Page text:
Small Widget Preview
struct SmallWidgetView: View {

    var viewModel: ItemViewModel

    var body: some View {
        VStack {
            HStack {
                ItemView(item: viewModel)
                    .frame(width: 62.0, height: 62.0)
                Spacer()
            }
            Spacer(minLength: 8.5)
            VStack(alignment: .leading) {
                Text(viewModel.name)
                    .font(.system(size: 15.0, weight: .semibold))
            }
            .frame(maxWidth: .infinity, alignment: .leading)
            Spacer()
        }
        .padding()
    }
}

struct SmallWidgetView_Previews: PreviewProvider {

    static var previews: some View {
        SmallWidgetView(viewModel: .placeholder)
            .previewContext(WidgetPreviewContext(family: .systemSmall))
    }
}

Now, our Widget will have a better layout for all sizes.

Widget Lifecycle

It is a good time we look at Widget Extension on a deeper level.

Timeline Entry

struct SimpleEntry: TimelineEntry {
    let date: Date
}

This object contains the data for the Widget at a particular point in time. Widget will react to the Date data in the entries it has and update the UI accordingly.

Widget Configuration

var body: some WidgetConfiguration {
    StaticConfiguration(kind: kind, provider: Provider()) { entry in
        NewWidgetAppWidgetEntryView(entry: entry)
    }
    .configurationDisplayName("Super Ecommerce Widget")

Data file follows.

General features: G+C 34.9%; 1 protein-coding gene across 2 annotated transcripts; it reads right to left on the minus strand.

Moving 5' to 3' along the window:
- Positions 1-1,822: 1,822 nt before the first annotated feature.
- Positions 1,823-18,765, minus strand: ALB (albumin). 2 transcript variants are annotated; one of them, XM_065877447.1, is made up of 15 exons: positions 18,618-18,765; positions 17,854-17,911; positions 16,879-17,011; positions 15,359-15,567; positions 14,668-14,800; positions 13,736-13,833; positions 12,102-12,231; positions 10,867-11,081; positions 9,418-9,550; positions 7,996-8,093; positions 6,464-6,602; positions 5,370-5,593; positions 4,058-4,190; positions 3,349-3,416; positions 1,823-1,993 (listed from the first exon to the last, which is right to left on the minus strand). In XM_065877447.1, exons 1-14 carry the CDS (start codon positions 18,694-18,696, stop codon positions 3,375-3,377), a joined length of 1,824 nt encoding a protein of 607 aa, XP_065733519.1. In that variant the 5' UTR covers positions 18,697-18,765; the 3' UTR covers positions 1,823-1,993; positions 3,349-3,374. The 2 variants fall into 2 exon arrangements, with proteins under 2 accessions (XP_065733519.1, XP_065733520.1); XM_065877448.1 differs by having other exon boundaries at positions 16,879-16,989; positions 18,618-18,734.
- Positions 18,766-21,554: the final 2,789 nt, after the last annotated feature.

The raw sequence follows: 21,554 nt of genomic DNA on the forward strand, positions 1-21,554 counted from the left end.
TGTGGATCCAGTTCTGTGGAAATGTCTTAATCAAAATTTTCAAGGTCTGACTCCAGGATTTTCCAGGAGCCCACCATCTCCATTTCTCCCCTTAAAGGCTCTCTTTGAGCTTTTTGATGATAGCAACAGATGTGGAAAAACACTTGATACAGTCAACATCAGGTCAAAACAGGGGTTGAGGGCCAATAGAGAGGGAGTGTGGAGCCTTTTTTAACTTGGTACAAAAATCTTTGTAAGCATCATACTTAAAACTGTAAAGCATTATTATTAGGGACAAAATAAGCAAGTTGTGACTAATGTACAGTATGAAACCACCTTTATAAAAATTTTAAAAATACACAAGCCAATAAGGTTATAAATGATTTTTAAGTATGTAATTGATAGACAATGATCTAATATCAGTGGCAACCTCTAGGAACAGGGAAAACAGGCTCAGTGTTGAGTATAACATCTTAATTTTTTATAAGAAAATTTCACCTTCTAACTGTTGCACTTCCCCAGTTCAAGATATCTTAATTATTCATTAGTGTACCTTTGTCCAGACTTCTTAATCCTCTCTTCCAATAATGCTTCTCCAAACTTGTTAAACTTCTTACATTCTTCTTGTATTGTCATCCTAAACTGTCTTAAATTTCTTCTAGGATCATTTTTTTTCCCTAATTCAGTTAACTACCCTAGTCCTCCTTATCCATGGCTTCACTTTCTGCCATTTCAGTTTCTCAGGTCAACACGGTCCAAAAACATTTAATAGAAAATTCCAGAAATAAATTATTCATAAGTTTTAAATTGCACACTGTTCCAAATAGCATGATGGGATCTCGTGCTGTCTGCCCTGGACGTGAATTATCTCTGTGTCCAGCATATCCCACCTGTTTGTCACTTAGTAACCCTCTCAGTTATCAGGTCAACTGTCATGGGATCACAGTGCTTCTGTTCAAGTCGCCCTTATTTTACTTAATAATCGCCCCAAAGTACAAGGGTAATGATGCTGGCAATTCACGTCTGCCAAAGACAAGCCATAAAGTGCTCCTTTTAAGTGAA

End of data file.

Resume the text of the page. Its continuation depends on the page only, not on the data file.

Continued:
.description("A widget we made together with Nimblehq.co.")
    .supportedFamilies([.systemSmall])
}

This is the configuration of the Widget, here we can change the name and description shown to users, along with limiting the size available for this Widget.

Allow Only Small Widget
Allow Only Small Widget

Timeline Provider

struct Provider: TimelineProvider {
    func placeholder(in context: Context) -> SimpleEntry {
        SimpleEntry(date: Date())
    }

    func getSnapshot(in context: Context, completion: @escaping (SimpleEntry) -> ()) {
        let entry = SimpleEntry(date: Date())
        completion(entry)
    }

    func getTimeline(in context: Context, completion: @escaping (Timeline<Entry>) -> ()) {
        var entries: [SimpleEntry] = []

        // Generate a timeline consisting of five entries an hour apart, starting from the current date.
        let currentDate = Date()
        for hourOffset in 0 ..< 5 {
            let entryDate = Calendar.current.date(byAdding: .hour, value: hourOffset, to: currentDate)!
            let entry = SimpleEntry(date: entryDate)
            entries.append(entry)
        }

        let timeline = Timeline(entries: entries, policy: .atEnd)
        completion(timeline)
    }
}

The TimelineProvider is the source of data for the Widget. It provides data with an asynchronous callback and can provide data in an array of Date along with the update policy.